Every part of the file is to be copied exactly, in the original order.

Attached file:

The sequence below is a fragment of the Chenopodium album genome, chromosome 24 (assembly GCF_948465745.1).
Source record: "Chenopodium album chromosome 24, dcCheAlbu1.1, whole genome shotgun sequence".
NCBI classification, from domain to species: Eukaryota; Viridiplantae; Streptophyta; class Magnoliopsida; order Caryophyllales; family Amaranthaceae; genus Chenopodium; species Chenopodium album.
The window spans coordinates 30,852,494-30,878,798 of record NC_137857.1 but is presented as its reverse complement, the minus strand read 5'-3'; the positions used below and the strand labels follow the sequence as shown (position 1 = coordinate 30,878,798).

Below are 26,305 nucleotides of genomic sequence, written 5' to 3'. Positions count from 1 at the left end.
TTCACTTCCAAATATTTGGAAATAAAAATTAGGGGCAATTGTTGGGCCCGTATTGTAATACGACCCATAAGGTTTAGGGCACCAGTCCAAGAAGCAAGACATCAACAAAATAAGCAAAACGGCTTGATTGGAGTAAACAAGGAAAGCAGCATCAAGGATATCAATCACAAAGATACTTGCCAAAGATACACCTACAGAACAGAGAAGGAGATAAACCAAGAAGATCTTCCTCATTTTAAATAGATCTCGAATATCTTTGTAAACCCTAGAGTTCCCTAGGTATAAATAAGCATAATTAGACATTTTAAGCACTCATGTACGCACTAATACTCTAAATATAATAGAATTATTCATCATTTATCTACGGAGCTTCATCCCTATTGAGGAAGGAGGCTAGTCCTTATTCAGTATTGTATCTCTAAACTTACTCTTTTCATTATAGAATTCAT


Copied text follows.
The sequence below is a fragment of the Chenopodium album genome, chromosome 24 (assembly GCF_948465745.1).
Source record: "Chenopodium album chromosome 24, dcCheAlbu1.1, whole genome shotgun sequence".
NCBI classification, from domain to species: Eukaryota; Viridiplantae; Streptophyta; class Magnoliopsida; order Caryophyllales; family Amaranthaceae; genus Chenopodium; species Chenopodium album.
The window spans coordinates 30,852,494-30,878,798 of record NC_137857.1 but is presented as its reverse complement, the minus strand read 5'-3'; the positions used below and the strand labels follow the sequence as shown (position 1 = coordinate 30,878,798).

Below are 26,305 nucleotides of genomic sequence, written 5' to 3'. Positions count from 1 at the left end.
TTCACTTCCAAATATTTGGAAATAAAAATTAGGGGCAATTGTTGGGCCCGTATTGTAATACGACCCATAAGGTTTAGGGCACCAGTCCAAGAAGCAAGACATCAACAAAATAAGCAAAACGGCTTGATTGGAGTAAACAAGGAAAGCAGCATCAAGGATATCAATCACAAAGATACTTGCCAAAGATACACCTACAGAACAGAGAAGGAGATAAACCAAGAAGATCTTCCTCATTTTAAATAGATCTCGAATATCTTTGTAAACCCTAGAGTTCCCTAGGTATAAATAAGCATAATTAGACATTTTAAGCACTCATGTACGCACTAATACTCTAAATATAATAGAATTATTCATCATTTATCTACGGAGCTTCATCCCTATTGAGGAAGGAGGCTAGTCCTTATTCAGTATTGTATCTCTAAACTTACTCTTTTCATTATAGAATTCAT